<parameter value="v11.0" />
      </parameters>
    </defaultConnectionFactory>
    <providers>
      <provider invariantName="System.Data.SqlClient" type="System.Data.Entity.SqlServer.SqlProviderServices, EntityFramework.SqlServer" />
    </providers>
  </entityFramework>
  <!--
    For a description of web.config changes see http://go.microsoft.com/fwlink/?LinkId=235367.

    The following attributes can be set on the <httpRuntime> tag.
      <system.Web>
        <httpRuntime targetFramework="4.5" />
      </system.Web>
  -->
  <system.web>
    <compilation debug="true" targetFramework="4.5" />
    <pages controlRenderingCompatibilityVersion="4.0" />
  </system.web>
</configuration>

Adding a Registration Form

Add a new empty Razor Web Page to the site and name it Register.cshtml. Replace the existing mark-up with the following:

@using Microsoft.AspNet.Identity
@using Microsoft.AspNet.Identity.EntityFramework
@{
    var statusMessage = string.Empty;
    if(IsPost){
        var userStore = new UserStore<IdentityUser>();
        var manager = new UserManager<IdentityUser>(userStore);

        var user = new IdentityUser() { 
            UserName = Request["UserName"] 
        };
        IdentityResult result = manager.Create(user, Request["Password"]);

        if (result.Succeeded) {
            statusMessage = string.Format("User {0} was created successfully!", user.UserName);
        }
        else {
            statusMessage = result.Errors.FirstOrDefault();
        }   
    }
}
<!DOCTYPE html>
<html>
    <head>
        <title>Register</title>
        <style>
            body {
                font: 0.9em Calibri;
            }
        </style>
    </head>

    <body>
        <form method="post">
            <fieldset>
                <legend>Register a new user</legend>
                <p>
                    @statusMessage
                </p>
                <div style="margin-bottom:10px">
                    @Html.Label("User Name", "UserName")
                    <div>
                        @Html.TextBox("UserName")
                    </div>
                </div>
                <div style="margin-bottom:10px">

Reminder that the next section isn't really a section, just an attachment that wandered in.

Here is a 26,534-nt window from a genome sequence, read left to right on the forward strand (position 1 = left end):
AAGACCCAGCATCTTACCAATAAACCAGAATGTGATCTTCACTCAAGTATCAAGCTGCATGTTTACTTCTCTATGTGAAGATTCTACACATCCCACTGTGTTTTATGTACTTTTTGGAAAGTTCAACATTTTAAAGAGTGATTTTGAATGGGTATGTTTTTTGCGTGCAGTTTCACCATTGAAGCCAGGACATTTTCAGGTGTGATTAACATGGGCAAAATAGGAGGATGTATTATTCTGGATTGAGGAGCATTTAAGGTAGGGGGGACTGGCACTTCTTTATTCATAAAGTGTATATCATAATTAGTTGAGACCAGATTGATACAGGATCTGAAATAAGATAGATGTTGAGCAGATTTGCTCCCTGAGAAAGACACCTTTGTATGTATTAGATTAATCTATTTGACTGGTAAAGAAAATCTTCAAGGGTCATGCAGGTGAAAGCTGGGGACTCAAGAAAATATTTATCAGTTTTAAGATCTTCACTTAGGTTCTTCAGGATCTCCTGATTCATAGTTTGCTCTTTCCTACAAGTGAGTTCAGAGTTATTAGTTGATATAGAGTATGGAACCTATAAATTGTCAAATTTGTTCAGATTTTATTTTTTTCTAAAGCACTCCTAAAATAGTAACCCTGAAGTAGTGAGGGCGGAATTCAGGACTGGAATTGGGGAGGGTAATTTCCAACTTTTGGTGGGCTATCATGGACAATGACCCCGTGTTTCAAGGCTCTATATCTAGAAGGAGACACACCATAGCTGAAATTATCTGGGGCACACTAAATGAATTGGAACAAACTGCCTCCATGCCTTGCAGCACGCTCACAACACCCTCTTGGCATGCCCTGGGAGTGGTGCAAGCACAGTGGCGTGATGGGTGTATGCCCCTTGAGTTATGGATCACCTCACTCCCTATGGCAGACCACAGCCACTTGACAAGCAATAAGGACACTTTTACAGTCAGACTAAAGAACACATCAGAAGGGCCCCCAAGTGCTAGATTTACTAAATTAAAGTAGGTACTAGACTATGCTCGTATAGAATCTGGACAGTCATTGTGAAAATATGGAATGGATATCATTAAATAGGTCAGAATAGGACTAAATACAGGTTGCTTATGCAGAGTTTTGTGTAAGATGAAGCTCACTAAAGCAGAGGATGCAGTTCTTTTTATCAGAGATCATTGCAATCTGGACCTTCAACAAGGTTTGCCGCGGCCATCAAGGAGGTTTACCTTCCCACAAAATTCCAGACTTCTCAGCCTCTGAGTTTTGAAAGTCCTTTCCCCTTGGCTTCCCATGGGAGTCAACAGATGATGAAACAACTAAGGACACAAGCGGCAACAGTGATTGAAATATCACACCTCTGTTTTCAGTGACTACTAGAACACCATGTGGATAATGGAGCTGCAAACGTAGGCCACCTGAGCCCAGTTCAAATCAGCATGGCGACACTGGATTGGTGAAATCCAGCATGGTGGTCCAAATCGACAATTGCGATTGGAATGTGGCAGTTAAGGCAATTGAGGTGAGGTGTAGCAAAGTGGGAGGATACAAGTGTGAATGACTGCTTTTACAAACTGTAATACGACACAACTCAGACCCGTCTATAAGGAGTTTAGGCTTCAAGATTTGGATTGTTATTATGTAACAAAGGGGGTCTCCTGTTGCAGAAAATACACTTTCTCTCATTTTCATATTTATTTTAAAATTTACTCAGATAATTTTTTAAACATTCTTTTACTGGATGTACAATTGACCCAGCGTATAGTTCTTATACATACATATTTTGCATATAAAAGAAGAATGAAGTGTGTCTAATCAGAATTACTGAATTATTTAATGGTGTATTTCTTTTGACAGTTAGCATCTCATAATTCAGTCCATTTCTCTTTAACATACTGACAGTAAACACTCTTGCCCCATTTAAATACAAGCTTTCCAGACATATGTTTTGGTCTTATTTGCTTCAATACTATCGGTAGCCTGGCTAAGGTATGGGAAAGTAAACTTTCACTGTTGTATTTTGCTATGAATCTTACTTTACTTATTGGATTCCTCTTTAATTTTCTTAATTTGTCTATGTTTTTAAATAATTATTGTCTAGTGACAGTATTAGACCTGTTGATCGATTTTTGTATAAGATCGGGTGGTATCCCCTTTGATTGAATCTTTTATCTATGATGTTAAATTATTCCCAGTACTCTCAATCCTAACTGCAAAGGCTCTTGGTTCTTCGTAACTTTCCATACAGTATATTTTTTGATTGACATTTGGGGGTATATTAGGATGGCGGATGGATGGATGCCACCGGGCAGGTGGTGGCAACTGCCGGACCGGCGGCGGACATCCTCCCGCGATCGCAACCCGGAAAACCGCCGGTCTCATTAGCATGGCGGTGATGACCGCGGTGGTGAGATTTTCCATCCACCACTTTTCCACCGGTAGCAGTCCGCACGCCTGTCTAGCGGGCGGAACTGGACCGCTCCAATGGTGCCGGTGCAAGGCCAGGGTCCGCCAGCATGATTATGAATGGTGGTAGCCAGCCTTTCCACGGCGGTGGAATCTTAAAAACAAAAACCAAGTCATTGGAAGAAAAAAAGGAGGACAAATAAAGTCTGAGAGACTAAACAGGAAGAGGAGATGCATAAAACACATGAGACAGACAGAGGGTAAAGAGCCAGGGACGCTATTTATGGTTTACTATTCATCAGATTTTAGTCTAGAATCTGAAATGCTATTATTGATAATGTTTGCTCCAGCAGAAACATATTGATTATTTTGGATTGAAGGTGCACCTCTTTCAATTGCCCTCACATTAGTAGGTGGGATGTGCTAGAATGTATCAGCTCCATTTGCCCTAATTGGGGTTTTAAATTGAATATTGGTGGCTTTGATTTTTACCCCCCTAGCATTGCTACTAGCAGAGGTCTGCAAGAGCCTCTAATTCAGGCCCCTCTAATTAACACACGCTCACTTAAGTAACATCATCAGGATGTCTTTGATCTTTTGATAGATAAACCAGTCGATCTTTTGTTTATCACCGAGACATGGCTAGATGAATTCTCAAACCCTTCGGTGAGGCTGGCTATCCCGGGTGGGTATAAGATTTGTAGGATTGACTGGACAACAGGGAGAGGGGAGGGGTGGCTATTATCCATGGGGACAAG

@Html.Label("Password", "Password")
                    <div>
                        @Html.Password("Password")
                    </div>
                </div>
                <div>
                    <div>
                        <input type="Submit" value="Register" />
                    </div>
                </div>
            </fieldset>
        </form>
    </body>
</html>

The HTML part of the file uses the HTML form helpers to create a registration form. It is minimalistic and only includes a box for the username and one for the password. The code block contains the more interesting part. Two namespaces are referenced - Microsoft.AspNet.Identity and Microsoft.AspNet.Identity.EntityFramework. Users in ASP.NET Identity are represented through implementations of the IUser interface. Any class that implements this interface must provide an Id property and a UserName property. The Entity Framework class that implements this interface is IdentityUser. As well as the Id and UserName properties, the IdentityUser class includes a number of other properties which are reflected in the schema of the database table that Entity Framework will generate when the application first runs.

An instance of a UserManager is created in the code. Manager classes in ASP.NET Identity are responsible for the business end of operations. The UserManager<T> class is the Entity Framework's means of encapsulating methods for managing users. The core methods are asynchronous, but they are also implemented as synchronous extension methods. This example shows the synchronous methods being used. The extension methods include operations such as Create, Delete, ChangePassword, FindByEmail and so on.

Store classes in ASP.NET represent the underlying storage mechanism (database, XML, Azure Table Storage, etc.) and the means for communicating with it. The UserStore<T> class is an Entity Framework specific class that provides data access methods for communicating with the underlying SQL Server database.